Different public and academic sectors call for new methodological approaches (transnational, multi-sited, ethnographic) that offer ways to follow, chart and analyse movements of people, capital and goods that are often represented in superficial ways in media and political circles. In exploring and analysing the lived experiences of actors otherwise described as perverse criminals or passive enforcers of the state’s will, social and cultural anthropology have much to offer. However, there is also a solid need to reinvigorate anthropology’s theoretical perspectives on crime and security and to address the challenges that ethnographic methodology faces when working on these issues (for instance, by integrating criminology, STS, or other disciplines into an interdisciplinary framework).
P1. Complex Crimes in Borderland: organised crime, corruption and trafficking in border areas and communities.
P2. Critical Resistance, Contentious Reforms: Global Perspectives on Policing, Securitization, and Mobilization.
P3. Security and policing beyond the human.
P4. Race and Confinement in the Post-Colony.
P5. History of the present: Figurations of crime and criminals.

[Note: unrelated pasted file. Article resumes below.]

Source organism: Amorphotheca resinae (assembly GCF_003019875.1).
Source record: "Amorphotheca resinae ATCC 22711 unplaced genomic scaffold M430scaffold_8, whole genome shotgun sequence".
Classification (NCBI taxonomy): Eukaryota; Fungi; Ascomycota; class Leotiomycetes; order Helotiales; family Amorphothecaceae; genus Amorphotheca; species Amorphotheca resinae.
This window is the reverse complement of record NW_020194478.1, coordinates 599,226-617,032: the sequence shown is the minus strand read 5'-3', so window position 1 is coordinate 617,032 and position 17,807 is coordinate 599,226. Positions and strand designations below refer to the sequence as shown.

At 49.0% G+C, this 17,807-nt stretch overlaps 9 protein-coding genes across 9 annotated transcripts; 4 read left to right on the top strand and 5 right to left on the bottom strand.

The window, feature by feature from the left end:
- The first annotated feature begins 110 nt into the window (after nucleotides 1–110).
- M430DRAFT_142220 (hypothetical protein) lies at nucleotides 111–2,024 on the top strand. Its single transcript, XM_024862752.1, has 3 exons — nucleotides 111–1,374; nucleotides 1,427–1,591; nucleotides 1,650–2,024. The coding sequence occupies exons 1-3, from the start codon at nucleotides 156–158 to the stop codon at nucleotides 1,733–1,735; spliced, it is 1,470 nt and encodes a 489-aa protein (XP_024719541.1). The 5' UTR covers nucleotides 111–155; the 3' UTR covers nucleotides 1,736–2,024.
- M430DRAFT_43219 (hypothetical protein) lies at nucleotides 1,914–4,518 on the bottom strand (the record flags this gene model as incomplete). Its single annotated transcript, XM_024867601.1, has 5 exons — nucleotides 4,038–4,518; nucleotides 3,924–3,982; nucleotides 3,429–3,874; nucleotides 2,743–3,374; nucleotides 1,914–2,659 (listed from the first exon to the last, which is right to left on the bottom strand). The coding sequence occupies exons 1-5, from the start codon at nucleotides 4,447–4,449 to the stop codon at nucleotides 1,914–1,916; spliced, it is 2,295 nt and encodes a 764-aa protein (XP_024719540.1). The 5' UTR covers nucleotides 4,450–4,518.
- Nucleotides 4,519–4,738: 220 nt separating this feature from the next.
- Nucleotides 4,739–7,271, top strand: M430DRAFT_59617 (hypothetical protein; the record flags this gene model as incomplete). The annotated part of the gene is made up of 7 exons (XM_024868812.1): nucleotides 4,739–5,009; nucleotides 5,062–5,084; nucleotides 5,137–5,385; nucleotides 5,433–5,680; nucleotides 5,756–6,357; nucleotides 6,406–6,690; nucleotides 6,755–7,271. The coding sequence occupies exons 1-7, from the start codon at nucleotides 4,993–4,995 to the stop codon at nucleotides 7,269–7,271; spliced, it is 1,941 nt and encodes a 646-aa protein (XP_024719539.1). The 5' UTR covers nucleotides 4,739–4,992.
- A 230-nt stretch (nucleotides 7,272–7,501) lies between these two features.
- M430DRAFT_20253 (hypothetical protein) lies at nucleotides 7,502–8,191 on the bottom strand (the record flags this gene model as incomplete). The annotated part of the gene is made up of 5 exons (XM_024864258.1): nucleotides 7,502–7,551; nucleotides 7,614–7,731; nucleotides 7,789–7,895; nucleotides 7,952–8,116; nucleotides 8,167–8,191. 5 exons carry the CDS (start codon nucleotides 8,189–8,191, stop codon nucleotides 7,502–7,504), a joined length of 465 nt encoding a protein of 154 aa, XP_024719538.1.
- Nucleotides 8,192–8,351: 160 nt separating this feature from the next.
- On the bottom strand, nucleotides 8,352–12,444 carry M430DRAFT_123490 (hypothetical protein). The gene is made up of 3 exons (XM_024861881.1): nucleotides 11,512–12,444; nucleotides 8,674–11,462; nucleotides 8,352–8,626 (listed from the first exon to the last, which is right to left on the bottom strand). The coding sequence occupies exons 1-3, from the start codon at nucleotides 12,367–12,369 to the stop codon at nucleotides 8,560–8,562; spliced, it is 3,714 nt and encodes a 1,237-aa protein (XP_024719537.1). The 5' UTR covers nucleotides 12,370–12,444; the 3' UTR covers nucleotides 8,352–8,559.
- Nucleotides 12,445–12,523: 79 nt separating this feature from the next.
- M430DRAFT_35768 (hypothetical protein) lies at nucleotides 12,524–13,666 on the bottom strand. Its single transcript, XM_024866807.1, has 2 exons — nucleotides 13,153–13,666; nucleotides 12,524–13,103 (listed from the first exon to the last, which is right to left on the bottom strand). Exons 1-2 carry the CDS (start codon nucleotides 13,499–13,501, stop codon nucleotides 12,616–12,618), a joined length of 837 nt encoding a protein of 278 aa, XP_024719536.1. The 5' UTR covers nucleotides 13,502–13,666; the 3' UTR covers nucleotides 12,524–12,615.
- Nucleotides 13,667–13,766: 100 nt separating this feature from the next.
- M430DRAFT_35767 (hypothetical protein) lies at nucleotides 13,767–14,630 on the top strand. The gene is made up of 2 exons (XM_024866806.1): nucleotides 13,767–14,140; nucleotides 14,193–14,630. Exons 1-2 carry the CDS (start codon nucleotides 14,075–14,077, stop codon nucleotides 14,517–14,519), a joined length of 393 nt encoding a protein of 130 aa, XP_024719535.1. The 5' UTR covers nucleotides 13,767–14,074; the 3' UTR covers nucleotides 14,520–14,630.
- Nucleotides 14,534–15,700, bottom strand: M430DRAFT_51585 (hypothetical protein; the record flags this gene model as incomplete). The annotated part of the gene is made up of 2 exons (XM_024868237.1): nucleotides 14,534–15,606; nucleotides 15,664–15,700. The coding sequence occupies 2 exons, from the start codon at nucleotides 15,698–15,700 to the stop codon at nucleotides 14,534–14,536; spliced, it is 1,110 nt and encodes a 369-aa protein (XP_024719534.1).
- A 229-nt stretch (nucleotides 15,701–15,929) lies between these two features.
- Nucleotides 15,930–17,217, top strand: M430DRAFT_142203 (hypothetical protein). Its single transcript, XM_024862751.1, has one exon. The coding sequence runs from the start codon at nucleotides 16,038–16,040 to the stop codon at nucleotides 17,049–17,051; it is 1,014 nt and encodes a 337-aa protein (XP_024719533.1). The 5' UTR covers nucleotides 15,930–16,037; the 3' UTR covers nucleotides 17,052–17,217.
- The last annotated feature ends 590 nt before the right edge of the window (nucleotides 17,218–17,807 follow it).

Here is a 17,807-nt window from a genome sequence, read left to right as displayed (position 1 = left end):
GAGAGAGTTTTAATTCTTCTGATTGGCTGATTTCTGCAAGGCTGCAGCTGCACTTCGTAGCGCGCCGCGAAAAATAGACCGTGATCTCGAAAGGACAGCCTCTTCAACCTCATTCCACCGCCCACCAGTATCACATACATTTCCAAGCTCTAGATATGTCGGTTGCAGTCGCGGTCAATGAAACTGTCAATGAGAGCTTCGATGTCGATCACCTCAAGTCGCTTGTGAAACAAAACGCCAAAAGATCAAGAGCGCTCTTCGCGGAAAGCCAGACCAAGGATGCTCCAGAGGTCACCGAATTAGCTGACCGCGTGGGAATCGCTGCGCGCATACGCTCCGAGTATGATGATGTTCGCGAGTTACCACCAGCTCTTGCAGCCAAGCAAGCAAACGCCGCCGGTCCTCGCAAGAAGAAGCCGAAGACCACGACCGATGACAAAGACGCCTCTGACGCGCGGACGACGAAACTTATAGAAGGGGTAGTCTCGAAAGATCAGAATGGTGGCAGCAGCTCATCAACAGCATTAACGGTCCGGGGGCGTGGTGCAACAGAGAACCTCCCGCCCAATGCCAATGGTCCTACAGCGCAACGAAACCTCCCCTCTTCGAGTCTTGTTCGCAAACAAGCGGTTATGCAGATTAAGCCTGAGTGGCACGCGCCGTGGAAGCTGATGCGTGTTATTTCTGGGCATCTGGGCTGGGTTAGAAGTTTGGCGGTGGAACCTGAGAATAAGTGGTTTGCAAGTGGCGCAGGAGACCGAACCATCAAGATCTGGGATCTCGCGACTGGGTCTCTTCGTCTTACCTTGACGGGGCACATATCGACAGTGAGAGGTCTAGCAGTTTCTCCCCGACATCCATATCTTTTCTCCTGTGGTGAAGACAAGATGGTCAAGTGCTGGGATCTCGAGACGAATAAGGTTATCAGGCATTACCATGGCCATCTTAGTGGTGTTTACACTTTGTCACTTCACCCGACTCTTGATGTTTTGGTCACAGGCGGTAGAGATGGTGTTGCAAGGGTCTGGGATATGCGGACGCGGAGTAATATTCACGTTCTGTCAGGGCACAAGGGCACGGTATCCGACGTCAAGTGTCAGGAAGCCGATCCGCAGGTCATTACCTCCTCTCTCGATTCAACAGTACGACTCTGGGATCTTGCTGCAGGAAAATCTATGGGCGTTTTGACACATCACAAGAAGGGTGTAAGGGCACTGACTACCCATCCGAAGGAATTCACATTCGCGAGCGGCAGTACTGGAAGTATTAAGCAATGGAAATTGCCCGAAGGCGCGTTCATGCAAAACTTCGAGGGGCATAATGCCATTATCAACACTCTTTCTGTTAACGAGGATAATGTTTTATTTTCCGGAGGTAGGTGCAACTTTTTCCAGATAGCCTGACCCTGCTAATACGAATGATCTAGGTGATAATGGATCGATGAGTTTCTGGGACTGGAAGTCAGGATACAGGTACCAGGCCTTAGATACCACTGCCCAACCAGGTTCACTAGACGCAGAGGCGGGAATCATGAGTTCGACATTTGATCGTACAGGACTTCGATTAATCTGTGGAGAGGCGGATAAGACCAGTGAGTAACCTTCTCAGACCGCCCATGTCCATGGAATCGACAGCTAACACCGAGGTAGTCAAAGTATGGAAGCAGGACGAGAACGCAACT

P6. Negotiated criminality: control, agency, and moral ambivalences in criminalised markets.
P7. Navigating Criminalisation.
P8. Immigrant Communities and Crime: Challenging Populistic Responses.
P9. Crimes of the powerful: state and corporate crimes, patrimonialism, clientelism, corruption and white-collar crimes / LUXCORE panel.
P10. Gangs, Gangsters & Ganglands (GANGS): Towards a Global Comparative Ethnography.
P11. Intersecting Crime and Security: Exploring Vigilantism beyond the State.
P12. Mixed panel on crime and criminalization.
P13. Mixed panel on security.
Panels detailed list: https://drive.google.com/file/d/1LepbiKUu7XU0znrOV6FU27D-UjKHCXHX/view?usp=sharing
CONFERENCE MODALITY & COVID PRECAUTIONS
Panels, the workshop and the laboratory will be organised offline/locally, while keynotes (names to be confirmed) and book presentations will be hybrid (addressing a local audience and broadcasted online).
Attendees are required to have a COVID-19 free certificate in order to participate in the live conference, which is obtained via a COVID-19 test, a vaccine, or after recovering.
Please find below more information about the covid-free certificate in Italy, the “Green Pass”, as well as how you can convert different certificates to it:
The following link provides information on the entry requirements into Italy from your home country:
However, we advise you to check the rules again around May 2022, as these guidelines may change closer to the conference due to public policy revisions.
For any further questions, please email: firstname.lastname@example.org